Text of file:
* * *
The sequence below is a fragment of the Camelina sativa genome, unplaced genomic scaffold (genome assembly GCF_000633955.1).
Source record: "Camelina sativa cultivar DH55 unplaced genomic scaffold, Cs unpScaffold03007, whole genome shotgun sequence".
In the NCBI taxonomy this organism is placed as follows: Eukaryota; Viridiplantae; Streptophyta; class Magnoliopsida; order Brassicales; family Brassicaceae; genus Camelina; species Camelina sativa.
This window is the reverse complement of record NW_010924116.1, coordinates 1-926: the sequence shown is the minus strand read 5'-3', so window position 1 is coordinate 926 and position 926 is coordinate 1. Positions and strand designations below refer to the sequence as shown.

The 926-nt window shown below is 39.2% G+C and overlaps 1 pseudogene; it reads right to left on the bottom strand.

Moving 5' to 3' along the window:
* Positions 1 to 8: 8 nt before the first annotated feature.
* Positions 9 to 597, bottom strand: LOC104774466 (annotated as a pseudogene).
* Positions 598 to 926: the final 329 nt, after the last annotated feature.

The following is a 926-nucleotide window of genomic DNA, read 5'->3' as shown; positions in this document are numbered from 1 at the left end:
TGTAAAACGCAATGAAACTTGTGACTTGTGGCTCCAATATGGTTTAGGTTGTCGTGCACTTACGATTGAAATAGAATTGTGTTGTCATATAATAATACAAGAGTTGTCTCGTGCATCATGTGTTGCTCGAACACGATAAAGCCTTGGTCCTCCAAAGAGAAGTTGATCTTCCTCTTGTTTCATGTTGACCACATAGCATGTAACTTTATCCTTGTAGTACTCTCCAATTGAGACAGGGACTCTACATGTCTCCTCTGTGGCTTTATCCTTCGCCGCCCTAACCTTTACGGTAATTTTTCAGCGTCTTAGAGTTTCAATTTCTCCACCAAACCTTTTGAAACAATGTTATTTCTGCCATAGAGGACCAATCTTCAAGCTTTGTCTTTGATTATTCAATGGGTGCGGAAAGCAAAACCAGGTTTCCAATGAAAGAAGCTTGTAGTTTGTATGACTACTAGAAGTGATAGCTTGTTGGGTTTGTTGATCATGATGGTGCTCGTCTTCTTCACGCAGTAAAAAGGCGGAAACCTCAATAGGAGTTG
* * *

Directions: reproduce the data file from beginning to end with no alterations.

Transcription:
The sequence below is a fragment of the Camelina sativa genome, unplaced genomic scaffold (genome assembly GCF_000633955.1).
Source record: "Camelina sativa cultivar DH55 unplaced genomic scaffold, Cs unpScaffold03007, whole genome shotgun sequence".
In the NCBI taxonomy this organism is placed as follows: Eukaryota; Viridiplantae; Streptophyta; class Magnoliopsida; order Brassicales; family Brassicaceae; genus Camelina; species Camelina sativa.
This window is the reverse complement of record NW_010924116.1, coordinates 1-926: the sequence shown is the minus strand read 5'-3', so window position 1 is coordinate 926 and position 926 is coordinate 1. Positions and strand designations below refer to the sequence as shown.

The 926-nt window shown below is 39.2% G+C and overlaps 1 pseudogene; it reads right to left on the bottom strand.

Moving 5' to 3' along the window:
* Positions 1 to 8: 8 nt before the first annotated feature.
* Positions 9 to 597, bottom strand: LOC104774466 (annotated as a pseudogene).
* Positions 598 to 926: the final 329 nt, after the last annotated feature.

The following is a 926-nucleotide window of genomic DNA, read 5'->3' as shown; positions in this document are numbered from 1 at the left end:
TGTAAAACGCAATGAAACTTGTGACTTGTGGCTCCAATATGGTTTAGGTTGTCGTGCACTTACGATTGAAATAGAATTGTGTTGTCATATAATAATACAAGAGTTGTCTCGTGCATCATGTGTTGCTCGAACACGATAAAGCCTTGGTCCTCCAAAGAGAAGTTGATCTTCCTCTTGTTTCATGTTGACCACATAGCATGTAACTTTATCCTTGTAGTACTCTCCAATTGAGACAGGGACTCTACATGTCTCCTCTGTGGCTTTATCCTTCGCCGCCCTAACCTTTACGGTAATTTTTCAGCGTCTTAGAGTTTCAATTTCTCCACCAAACCTTTTGAAACAATGTTATTTCTGCCATAGAGGACCAATCTTCAAGCTTTGTCTTTGATTATTCAATGGGTGCGGAAAGCAAAACCAGGTTTCCAATGAAAGAAGCTTGTAGTTTGTATGACTACTAGAAGTGATAGCTTGTTGGGTTTGTTGATCATGATGGTGCTCGTCTTCTTCACGCAGTAAAAAGGCGGAAACCTCAATAGGAGTTG